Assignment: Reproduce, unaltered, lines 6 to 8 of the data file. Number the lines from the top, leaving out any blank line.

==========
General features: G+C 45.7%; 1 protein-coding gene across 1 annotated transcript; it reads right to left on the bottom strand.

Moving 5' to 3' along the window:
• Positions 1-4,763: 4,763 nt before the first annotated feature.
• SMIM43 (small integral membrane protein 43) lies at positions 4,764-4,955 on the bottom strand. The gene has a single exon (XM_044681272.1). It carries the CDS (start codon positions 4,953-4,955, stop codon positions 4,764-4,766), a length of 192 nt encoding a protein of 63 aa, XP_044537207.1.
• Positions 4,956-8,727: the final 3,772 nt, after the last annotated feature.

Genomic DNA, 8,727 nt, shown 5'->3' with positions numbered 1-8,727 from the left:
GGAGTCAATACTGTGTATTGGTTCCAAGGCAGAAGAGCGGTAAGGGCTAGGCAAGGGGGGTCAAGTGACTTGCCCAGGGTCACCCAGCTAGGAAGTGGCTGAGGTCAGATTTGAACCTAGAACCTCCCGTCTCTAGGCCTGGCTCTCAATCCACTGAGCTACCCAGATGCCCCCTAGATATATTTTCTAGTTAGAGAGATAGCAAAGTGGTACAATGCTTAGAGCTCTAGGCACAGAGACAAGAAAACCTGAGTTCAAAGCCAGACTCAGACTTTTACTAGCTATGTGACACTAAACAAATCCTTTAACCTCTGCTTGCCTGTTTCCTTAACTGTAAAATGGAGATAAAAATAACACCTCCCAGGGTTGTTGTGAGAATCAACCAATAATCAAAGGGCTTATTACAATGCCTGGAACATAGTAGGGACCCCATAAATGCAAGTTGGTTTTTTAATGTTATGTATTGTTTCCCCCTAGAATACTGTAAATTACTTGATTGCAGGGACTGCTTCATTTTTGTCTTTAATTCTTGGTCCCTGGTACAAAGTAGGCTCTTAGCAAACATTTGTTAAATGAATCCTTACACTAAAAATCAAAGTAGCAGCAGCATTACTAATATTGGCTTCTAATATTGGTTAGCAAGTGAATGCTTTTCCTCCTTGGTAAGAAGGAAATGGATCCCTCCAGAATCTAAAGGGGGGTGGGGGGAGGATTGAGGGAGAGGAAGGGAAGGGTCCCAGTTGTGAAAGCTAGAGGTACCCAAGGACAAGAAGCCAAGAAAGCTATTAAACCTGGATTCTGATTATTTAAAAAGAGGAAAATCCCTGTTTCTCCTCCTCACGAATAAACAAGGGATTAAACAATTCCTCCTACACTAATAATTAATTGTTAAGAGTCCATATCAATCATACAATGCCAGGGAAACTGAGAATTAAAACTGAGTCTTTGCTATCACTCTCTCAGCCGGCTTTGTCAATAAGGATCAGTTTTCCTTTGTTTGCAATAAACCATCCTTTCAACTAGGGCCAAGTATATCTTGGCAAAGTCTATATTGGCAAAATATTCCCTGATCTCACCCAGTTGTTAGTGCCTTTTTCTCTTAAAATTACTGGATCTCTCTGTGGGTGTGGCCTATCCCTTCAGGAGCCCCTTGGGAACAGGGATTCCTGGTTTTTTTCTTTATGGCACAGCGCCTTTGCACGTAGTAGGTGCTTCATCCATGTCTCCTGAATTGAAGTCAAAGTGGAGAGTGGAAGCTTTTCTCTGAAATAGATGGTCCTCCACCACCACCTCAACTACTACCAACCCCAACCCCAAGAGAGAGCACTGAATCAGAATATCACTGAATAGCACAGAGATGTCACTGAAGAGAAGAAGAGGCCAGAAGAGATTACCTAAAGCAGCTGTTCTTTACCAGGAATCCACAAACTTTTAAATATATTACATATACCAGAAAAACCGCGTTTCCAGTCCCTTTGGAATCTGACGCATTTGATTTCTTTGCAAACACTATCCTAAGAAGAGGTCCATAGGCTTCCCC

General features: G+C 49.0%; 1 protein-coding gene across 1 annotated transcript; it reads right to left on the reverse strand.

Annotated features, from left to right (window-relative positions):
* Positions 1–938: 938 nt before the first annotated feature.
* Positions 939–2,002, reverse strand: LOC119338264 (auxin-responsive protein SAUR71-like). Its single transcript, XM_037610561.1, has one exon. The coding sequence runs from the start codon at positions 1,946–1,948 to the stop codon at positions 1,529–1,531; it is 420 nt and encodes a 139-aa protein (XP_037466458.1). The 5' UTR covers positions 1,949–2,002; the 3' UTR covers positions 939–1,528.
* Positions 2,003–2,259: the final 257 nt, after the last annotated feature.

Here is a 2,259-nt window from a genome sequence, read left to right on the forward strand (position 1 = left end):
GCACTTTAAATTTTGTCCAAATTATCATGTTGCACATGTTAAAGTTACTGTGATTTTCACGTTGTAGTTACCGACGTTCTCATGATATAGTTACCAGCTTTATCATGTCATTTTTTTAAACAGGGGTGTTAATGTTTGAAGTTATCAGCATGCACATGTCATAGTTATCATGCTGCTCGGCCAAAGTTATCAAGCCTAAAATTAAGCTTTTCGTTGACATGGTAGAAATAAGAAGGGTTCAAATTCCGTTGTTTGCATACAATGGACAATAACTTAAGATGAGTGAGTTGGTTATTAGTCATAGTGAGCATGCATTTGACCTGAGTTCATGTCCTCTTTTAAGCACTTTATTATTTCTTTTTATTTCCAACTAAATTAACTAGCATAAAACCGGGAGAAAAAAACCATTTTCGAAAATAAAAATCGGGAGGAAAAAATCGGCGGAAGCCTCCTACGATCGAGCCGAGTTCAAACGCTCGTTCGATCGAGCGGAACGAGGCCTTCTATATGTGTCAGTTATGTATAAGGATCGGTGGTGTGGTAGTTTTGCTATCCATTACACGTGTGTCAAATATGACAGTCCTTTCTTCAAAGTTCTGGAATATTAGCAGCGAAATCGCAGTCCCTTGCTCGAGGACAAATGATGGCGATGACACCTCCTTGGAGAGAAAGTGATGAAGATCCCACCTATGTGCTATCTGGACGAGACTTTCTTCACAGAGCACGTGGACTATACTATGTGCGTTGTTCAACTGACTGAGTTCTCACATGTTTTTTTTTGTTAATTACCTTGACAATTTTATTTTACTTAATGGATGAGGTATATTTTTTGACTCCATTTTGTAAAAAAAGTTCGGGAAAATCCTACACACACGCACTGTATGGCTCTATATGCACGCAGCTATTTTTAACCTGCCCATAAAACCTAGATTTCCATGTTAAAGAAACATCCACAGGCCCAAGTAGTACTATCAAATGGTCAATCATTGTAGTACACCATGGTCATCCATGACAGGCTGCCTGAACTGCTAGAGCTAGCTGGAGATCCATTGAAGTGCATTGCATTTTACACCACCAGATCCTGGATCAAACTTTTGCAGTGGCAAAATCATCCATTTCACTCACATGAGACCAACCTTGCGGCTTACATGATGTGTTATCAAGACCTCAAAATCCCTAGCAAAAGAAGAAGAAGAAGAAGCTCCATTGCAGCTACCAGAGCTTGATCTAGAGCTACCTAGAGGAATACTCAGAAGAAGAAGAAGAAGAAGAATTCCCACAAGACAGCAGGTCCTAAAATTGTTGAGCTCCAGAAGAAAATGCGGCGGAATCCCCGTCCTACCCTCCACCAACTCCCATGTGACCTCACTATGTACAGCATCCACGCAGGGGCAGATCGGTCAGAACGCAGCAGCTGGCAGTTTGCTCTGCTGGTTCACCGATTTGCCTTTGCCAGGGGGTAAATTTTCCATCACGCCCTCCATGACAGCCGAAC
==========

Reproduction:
Genomic DNA, 8,727 nt, shown 5'->3' with positions numbered 1-8,727 from the left:
GGAGTCAATACTGTGTATTGGTTCCAAGGCAGAAGAGCGGTAAGGGCTAGGCAAGGGGGGTCAAGTGACTTGCCCAGGGTCACCCAGCTAGGAAGTGGCTGAGGTCAGATTTGAACCTAGAACCTCCCGTCTCTAGGCCTGGCTCTCAATCCACTGAGCTACCCAGATGCCCCCTAGATATATTTTCTAGTTAGAGAGATAGCAAAGTGGTACAATGCTTAGAGCTCTAGGCACAGAGACAAGAAAACCTGAGTTCAAAGCCAGACTCAGACTTTTACTAGCTATGTGACACTAAACAAATCCTTTAACCTCTGCTTGCCTGTTTCCTTAACTGTAAAATGGAGATAAAAATAACACCTCCCAGGGTTGTTGTGAGAATCAACCAATAATCAAAGGGCTTATTACAATGCCTGGAACATAGTAGGGACCCCATAAATGCAAGTTGGTTTTTTAATGTTATGTATTGTTTCCCCCTAGAATACTGTAAATTACTTGATTGCAGGGACTGCTTCATTTTTGTCTTTAATTCTTGGTCCCTGGTACAAAGTAGGCTCTTAGCAAACATTTGTTAAATGAATCCTTACACTAAAAATCAAAGTAGCAGCAGCATTACTAATATTGGCTTCTAATATTGGTTAGCAAGTGAATGCTTTTCCTCCTTGGTAAGAAGGAAATGGATCCCTCCAGAATCTAAAGGGGGGTGGGGGGAGGATTGAGGGAGAGGAAGGGAAGGGTCCCAGTTGTGAAAGCTAGAGGTACCCAAGGACAAGAAGCCAAGAAAGCTATTAAACCTGGATTCTGATTATTTAAAAAGAGGAAAATCCCTGTTTCTCCTCCTCACGAATAAACAAGGGATTAAACAATTCCTCCTACACTAATAATTAATTGTTAAGAGTCCATATCAATCATACAATGCCAGGGAAACTGAGAATTAAAACTGAGTCTTTGCTATCACTCTCTCAGCCGGCTTTGTCAATAAGGATCAGTTTTCCTTTGTTTGCAATAAACCATCCTTTCAACTAGGGCCAAGTATATCTTGGCAAAGTCTATATTGGCAAAATATTCCCTGATCTCACCCAGTTGTTAGTGCCTTTTTCTCTTAAAATTACTGGATCTCTCTGTGGGTGTGGCCTATCCCTTCAGGAGCCCCTTGGGAACAGGGATTCCTGGTTTTTTTCTTTATGGCACAGCGCCTTTGCACGTAGTAGGTGCTTCATCCATGTCTCCTGAATTGAAGTCAAAGTGGAGAGTGGAAGCTTTTCTCTGAAATAGATGGTCCTCCACCACCACCTCAACTACTACCAACCCCAACCCCAAGAGAGAGCACTGAATCAGAATATCACTGAATAGCACAGAGATGTCACTGAAGAGAAGAAGAGGCCAGAAGAGATTACCTAAAGCAGCTGTTCTTTACCAGGAATCCACAAACTTTTAAATATATTACATATACCAGAAAAACCGCGTTTCCAGTCCCTTTGGAATCTGACGCATTTGATTTCTTTGCAAACACTATCCTAAGAAGAGGTCCATAGGCTTCCCC

General features: G+C 49.0%; 1 protein-coding gene across 1 annotated transcript; it reads right to left on the reverse strand.